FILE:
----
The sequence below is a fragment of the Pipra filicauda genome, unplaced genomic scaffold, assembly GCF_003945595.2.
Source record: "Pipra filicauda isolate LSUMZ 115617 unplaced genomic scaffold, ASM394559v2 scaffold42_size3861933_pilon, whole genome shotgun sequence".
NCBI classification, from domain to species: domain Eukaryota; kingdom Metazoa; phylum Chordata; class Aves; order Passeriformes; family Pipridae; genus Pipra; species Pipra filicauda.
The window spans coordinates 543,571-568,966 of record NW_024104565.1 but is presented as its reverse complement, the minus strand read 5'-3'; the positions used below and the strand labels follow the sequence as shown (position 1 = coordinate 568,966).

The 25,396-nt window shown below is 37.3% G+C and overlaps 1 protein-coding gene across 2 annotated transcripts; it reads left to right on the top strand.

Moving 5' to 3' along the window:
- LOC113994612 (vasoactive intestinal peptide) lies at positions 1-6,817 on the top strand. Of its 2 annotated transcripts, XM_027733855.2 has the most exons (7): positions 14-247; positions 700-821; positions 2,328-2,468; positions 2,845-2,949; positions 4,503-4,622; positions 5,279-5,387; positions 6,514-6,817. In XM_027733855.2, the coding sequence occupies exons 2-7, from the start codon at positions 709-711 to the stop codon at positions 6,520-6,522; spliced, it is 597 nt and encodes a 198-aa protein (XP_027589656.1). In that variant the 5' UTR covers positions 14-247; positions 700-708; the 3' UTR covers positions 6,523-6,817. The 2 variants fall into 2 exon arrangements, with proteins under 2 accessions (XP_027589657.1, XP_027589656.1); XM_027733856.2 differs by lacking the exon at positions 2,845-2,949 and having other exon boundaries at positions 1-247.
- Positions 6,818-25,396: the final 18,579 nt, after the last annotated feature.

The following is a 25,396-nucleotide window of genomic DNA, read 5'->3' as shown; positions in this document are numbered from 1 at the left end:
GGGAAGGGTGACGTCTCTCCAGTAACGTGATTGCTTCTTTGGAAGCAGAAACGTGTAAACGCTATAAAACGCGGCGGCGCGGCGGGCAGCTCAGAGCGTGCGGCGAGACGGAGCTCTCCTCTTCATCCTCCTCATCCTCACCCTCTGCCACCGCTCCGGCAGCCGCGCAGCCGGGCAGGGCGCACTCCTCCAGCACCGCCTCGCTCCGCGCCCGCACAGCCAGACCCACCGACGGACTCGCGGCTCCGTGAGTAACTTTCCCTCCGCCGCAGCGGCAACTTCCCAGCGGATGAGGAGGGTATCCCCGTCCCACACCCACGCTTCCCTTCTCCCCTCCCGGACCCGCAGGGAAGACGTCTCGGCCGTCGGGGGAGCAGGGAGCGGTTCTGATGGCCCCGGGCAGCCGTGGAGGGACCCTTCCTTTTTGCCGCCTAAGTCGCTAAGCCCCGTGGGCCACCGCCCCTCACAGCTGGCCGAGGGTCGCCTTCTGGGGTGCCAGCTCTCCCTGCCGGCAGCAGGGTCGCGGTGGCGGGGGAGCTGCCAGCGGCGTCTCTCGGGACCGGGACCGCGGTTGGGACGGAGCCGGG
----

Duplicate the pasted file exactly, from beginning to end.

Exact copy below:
The sequence below is a fragment of the Pipra filicauda genome, unplaced genomic scaffold, assembly GCF_003945595.2.
Source record: "Pipra filicauda isolate LSUMZ 115617 unplaced genomic scaffold, ASM394559v2 scaffold42_size3861933_pilon, whole genome shotgun sequence".
NCBI classification, from domain to species: domain Eukaryota; kingdom Metazoa; phylum Chordata; class Aves; order Passeriformes; family Pipridae; genus Pipra; species Pipra filicauda.
The window spans coordinates 543,571-568,966 of record NW_024104565.1 but is presented as its reverse complement, the minus strand read 5'-3'; the positions used below and the strand labels follow the sequence as shown (position 1 = coordinate 568,966).

The 25,396-nt window shown below is 37.3% G+C and overlaps 1 protein-coding gene across 2 annotated transcripts; it reads left to right on the top strand.

Moving 5' to 3' along the window:
- LOC113994612 (vasoactive intestinal peptide) lies at positions 1-6,817 on the top strand. Of its 2 annotated transcripts, XM_027733855.2 has the most exons (7): positions 14-247; positions 700-821; positions 2,328-2,468; positions 2,845-2,949; positions 4,503-4,622; positions 5,279-5,387; positions 6,514-6,817. In XM_027733855.2, the coding sequence occupies exons 2-7, from the start codon at positions 709-711 to the stop codon at positions 6,520-6,522; spliced, it is 597 nt and encodes a 198-aa protein (XP_027589656.1). In that variant the 5' UTR covers positions 14-247; positions 700-708; the 3' UTR covers positions 6,523-6,817. The 2 variants fall into 2 exon arrangements, with proteins under 2 accessions (XP_027589657.1, XP_027589656.1); XM_027733856.2 differs by lacking the exon at positions 2,845-2,949 and having other exon boundaries at positions 1-247.
- Positions 6,818-25,396: the final 18,579 nt, after the last annotated feature.

The following is a 25,396-nucleotide window of genomic DNA, read 5'->3' as shown; positions in this document are numbered from 1 at the left end:
GGGAAGGGTGACGTCTCTCCAGTAACGTGATTGCTTCTTTGGAAGCAGAAACGTGTAAACGCTATAAAACGCGGCGGCGCGGCGGGCAGCTCAGAGCGTGCGGCGAGACGGAGCTCTCCTCTTCATCCTCCTCATCCTCACCCTCTGCCACCGCTCCGGCAGCCGCGCAGCCGGGCAGGGCGCACTCCTCCAGCACCGCCTCGCTCCGCGCCCGCACAGCCAGACCCACCGACGGACTCGCGGCTCCGTGAGTAACTTTCCCTCCGCCGCAGCGGCAACTTCCCAGCGGATGAGGAGGGTATCCCCGTCCCACACCCACGCTTCCCTTCTCCCCTCCCGGACCCGCAGGGAAGACGTCTCGGCCGTCGGGGGAGCAGGGAGCGGTTCTGATGGCCCCGGGCAGCCGTGGAGGGACCCTTCCTTTTTGCCGCCTAAGTCGCTAAGCCCCGTGGGCCACCGCCCCTCACAGCTGGCCGAGGGTCGCCTTCTGGGGTGCCAGCTCTCCCTGCCGGCAGCAGGGTCGCGGTGGCGGGGGAGCTGCCAGCGGCGTCTCTCGGGACCGGGACCGCGGTTGGGACGGAGCCGGG